Telling A Story With One Photograph / by Stephen Mc Elligott

 Camera: Olympus OMD EM-5 Lens: Olympus 7-14mm f/4-5.6 ISO: 1600 Aperture: f/4 Shutter Speed: 1/80s   

Camera: Olympus OMD EM-5
Lens: Olympus 7-14mm f/4-5.6
ISO: 1600
Aperture: f/4
Shutter Speed: 1/80s

 

It's up to the photographer to examine his environment and to keep a keen eye on the behaviour of his subjects and the environment that accompanies them.

The reason for this is it will help enhance your portraiture to the extent that you're less likely to miss something and as a result produce something lifeless.

The manner in which you utilize your lens of choice in addition to the surrounding environment and knowing how/when to use it can really make or break your photograph.

Wide angle lenses aren't always a portrait photographers first choice because they tend to distort the person features, giving a sort of fish eye appearance.

The wide angle therefore can be unflattering and so a telephoto lens is usually the popular choice here for a good portrait.

Taking note of this we can surmise from the photograph of my son at the piano, that wide angle portraits are not always doomed to fail and can even be great if you do it right.

I was attempting to take a happy picture of him playing the Piano but sadly my son was not in the mood.

Children are very honest and sometimes no matter how much you attempt to develop an atmosphere of happiness, such is their honesty that they'll just end up being who they are at that moment.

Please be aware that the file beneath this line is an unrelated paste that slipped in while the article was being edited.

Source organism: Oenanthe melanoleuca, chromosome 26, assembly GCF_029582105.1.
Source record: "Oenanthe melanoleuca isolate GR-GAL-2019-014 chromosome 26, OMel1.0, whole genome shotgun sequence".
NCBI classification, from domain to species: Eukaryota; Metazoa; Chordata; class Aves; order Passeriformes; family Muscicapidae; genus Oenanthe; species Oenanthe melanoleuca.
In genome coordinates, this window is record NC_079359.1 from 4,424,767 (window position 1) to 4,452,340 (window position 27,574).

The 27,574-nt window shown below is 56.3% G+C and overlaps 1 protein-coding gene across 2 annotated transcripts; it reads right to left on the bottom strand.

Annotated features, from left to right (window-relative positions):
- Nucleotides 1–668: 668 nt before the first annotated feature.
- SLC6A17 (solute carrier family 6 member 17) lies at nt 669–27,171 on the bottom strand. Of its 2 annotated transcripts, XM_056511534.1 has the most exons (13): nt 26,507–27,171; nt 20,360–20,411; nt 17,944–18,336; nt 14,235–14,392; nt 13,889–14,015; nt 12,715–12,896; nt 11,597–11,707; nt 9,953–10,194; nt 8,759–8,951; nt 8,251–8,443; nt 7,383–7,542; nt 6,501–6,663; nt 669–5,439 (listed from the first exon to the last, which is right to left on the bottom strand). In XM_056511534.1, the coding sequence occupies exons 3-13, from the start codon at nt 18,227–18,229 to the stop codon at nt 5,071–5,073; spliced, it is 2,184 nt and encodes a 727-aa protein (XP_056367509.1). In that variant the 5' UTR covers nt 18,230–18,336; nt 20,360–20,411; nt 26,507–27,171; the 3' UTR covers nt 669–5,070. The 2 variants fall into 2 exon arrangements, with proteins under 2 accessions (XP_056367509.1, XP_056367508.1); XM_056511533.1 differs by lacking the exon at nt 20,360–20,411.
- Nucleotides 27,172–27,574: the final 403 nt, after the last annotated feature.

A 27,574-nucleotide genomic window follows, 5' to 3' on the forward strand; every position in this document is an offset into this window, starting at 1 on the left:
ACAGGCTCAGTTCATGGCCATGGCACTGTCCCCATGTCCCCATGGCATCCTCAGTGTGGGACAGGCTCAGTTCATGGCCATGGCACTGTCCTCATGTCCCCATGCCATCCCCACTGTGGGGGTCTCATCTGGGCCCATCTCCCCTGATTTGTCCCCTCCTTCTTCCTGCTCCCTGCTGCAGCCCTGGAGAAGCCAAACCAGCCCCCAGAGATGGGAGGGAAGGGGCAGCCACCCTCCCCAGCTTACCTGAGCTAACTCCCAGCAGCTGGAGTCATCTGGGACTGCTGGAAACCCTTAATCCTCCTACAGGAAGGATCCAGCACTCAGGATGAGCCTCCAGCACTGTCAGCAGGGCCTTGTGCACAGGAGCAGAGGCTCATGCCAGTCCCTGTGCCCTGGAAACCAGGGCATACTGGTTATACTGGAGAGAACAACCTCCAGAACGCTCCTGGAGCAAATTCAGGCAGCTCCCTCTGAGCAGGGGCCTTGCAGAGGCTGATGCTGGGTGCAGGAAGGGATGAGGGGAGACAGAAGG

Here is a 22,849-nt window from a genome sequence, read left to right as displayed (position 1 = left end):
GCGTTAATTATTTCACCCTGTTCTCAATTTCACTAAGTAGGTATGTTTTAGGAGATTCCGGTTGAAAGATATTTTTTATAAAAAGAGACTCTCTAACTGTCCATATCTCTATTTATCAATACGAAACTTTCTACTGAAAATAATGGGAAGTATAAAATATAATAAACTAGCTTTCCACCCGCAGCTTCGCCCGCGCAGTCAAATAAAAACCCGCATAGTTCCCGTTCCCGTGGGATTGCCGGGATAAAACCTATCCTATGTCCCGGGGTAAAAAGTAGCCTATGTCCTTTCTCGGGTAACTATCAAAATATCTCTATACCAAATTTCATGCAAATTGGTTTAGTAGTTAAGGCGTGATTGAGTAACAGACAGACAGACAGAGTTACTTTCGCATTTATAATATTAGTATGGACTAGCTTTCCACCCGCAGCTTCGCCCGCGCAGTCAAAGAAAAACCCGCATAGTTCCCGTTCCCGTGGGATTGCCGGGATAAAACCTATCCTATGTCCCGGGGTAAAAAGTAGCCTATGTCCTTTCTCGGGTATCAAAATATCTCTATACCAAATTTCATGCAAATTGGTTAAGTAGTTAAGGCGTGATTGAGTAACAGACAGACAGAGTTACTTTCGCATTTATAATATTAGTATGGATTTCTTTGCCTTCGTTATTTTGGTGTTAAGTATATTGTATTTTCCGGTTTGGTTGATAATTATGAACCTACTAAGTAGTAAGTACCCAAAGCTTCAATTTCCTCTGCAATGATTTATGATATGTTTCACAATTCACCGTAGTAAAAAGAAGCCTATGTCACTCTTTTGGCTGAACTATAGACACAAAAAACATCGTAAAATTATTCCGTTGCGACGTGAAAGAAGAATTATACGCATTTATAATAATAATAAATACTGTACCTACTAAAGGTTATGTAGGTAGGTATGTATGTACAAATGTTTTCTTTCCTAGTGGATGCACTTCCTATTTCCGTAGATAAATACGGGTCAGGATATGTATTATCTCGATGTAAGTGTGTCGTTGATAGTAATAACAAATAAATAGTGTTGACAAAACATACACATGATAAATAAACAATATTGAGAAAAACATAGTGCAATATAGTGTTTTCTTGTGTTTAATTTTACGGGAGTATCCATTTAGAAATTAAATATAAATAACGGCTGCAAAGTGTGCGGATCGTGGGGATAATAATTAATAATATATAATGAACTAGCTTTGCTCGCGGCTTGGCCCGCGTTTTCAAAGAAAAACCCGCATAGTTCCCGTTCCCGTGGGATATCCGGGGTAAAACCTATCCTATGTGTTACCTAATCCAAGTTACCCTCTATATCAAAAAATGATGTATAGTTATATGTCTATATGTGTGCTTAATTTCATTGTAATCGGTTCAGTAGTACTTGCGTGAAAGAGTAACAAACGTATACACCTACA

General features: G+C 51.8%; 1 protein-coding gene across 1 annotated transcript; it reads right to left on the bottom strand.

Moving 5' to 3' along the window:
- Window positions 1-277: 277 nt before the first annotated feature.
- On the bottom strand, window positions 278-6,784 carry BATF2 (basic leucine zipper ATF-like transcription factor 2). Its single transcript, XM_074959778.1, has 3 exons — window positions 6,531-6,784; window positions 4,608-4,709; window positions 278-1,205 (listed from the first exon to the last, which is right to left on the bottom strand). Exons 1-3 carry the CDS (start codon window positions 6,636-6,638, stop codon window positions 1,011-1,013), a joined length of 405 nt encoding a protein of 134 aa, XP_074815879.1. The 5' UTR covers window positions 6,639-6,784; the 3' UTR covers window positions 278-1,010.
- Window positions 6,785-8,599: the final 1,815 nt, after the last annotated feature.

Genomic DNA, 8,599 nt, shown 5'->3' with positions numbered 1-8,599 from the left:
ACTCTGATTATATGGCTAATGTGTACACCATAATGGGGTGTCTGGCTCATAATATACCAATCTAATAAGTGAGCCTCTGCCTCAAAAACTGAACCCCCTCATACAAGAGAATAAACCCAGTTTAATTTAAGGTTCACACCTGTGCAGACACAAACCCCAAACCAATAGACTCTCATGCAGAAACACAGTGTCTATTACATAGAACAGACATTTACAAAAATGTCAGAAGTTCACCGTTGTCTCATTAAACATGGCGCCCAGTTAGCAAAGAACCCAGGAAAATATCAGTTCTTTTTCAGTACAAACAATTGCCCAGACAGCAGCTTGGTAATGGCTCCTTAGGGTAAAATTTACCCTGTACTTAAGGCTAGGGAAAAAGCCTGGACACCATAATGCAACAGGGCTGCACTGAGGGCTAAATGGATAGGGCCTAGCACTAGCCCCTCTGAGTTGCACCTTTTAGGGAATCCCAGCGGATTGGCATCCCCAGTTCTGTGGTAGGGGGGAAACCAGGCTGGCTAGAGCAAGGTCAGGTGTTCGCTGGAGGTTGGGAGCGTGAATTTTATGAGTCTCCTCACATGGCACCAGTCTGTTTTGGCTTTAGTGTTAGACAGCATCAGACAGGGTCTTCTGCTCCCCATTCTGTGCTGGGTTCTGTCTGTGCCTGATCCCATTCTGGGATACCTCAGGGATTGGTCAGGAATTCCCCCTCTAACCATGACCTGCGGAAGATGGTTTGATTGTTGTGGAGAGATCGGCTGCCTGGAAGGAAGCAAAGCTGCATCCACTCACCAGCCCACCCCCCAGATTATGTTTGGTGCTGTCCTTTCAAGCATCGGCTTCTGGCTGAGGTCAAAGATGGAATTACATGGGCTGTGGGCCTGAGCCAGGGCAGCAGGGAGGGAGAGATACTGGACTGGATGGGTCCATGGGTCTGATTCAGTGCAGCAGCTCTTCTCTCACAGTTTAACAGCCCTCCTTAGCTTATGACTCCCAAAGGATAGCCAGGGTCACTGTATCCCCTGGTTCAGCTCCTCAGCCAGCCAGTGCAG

He's rather melancholic in this photograph. I saw the Piano and placed it in the foreground going from the high key's association with cheerfulness to the very low solemn keys of melancholy where my son happened to be.

I don't know about you but when I look at this image I hear the sad music. There is a rhythm from start to finish that you wouldn't have got with a portrait lens such as an 85mm.

The Piano key next to my son that is missing its original ivory casing seems to suggest that something is ''missing'' which is to say the absence of a cheerful mood.

Furthermore the folding of the arms convey a sense of closing off from the world, a special guard that doesn't want the world to get in, nor does it want to give anything away.

The entire image is rather melancholic, there's no escaping that but here's the defining moment between a photographer wanting to be in charge of the mood but the subject being in control of how the photograph will turn out.

The lesson to be learned here is that sometimes we need to allow the subject to take control and be themselves. By doing this we then can often end up with a photograph that makes a real impact in a sense by just allowing nature take its course.

The next time you pick up your camera I encourage you to examine your environment but also look for the opportunity to tell a good story and use that environment to do so.